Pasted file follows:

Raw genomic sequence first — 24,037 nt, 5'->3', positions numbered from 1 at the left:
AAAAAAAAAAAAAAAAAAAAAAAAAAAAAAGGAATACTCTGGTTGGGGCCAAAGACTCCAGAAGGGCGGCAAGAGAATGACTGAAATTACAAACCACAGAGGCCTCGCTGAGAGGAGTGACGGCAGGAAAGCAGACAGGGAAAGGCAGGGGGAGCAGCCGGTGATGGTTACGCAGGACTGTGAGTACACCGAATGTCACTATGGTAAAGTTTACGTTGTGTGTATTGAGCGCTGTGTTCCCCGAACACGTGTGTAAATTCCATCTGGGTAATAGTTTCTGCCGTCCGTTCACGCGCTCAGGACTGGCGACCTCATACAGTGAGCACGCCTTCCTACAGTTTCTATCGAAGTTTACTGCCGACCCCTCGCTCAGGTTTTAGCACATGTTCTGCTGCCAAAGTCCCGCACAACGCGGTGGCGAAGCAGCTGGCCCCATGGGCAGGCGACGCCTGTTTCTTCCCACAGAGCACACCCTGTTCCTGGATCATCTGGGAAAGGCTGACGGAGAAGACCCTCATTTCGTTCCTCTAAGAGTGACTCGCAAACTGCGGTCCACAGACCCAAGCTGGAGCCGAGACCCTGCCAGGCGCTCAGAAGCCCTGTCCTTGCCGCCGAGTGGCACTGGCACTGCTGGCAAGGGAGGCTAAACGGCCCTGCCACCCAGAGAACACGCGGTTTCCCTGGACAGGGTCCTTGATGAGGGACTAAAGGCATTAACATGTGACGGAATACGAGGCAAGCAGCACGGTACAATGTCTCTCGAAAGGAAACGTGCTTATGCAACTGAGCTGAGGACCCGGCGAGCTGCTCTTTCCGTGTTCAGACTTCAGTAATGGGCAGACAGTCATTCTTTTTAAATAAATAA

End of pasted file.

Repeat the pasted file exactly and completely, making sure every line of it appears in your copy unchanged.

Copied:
Raw genomic sequence first — 24,037 nt, 5'->3', positions numbered from 1 at the left:
AAAAAAAAAAAAAAAAAAAAAAAAAAAAAAGGAATACTCTGGTTGGGGCCAAAGACTCCAGAAGGGCGGCAAGAGAATGACTGAAATTACAAACCACAGAGGCCTCGCTGAGAGGAGTGACGGCAGGAAAGCAGACAGGGAAAGGCAGGGGGAGCAGCCGGTGATGGTTACGCAGGACTGTGAGTACACCGAATGTCACTATGGTAAAGTTTACGTTGTGTGTATTGAGCGCTGTGTTCCCCGAACACGTGTGTAAATTCCATCTGGGTAATAGTTTCTGCCGTCCGTTCACGCGCTCAGGACTGGCGACCTCATACAGTGAGCACGCCTTCCTACAGTTTCTATCGAAGTTTACTGCCGACCCCTCGCTCAGGTTTTAGCACATGTTCTGCTGCCAAAGTCCCGCACAACGCGGTGGCGAAGCAGCTGGCCCCATGGGCAGGCGACGCCTGTTTCTTCCCACAGAGCACACCCTGTTCCTGGATCATCTGGGAAAGGCTGACGGAGAAGACCCTCATTTCGTTCCTCTAAGAGTGACTCGCAAACTGCGGTCCACAGACCCAAGCTGGAGCCGAGACCCTGCCAGGCGCTCAGAAGCCCTGTCCTTGCCGCCGAGTGGCACTGGCACTGCTGGCAAGGGAGGCTAAACGGCCCTGCCACCCAGAGAACACGCGGTTTCCCTGGACAGGGTCCTTGATGAGGGACTAAAGGCATTAACATGTGACGGAATACGAGGCAAGCAGCACGGTACAATGTCTCTCGAAAGGAAACGTGCTTATGCAACTGAGCTGAGGACCCGGCGAGCTGCTCTTTCCGTGTTCAGACTTCAGTAATGGGCAGACAGTCATTCTTTTTAAATAAATAA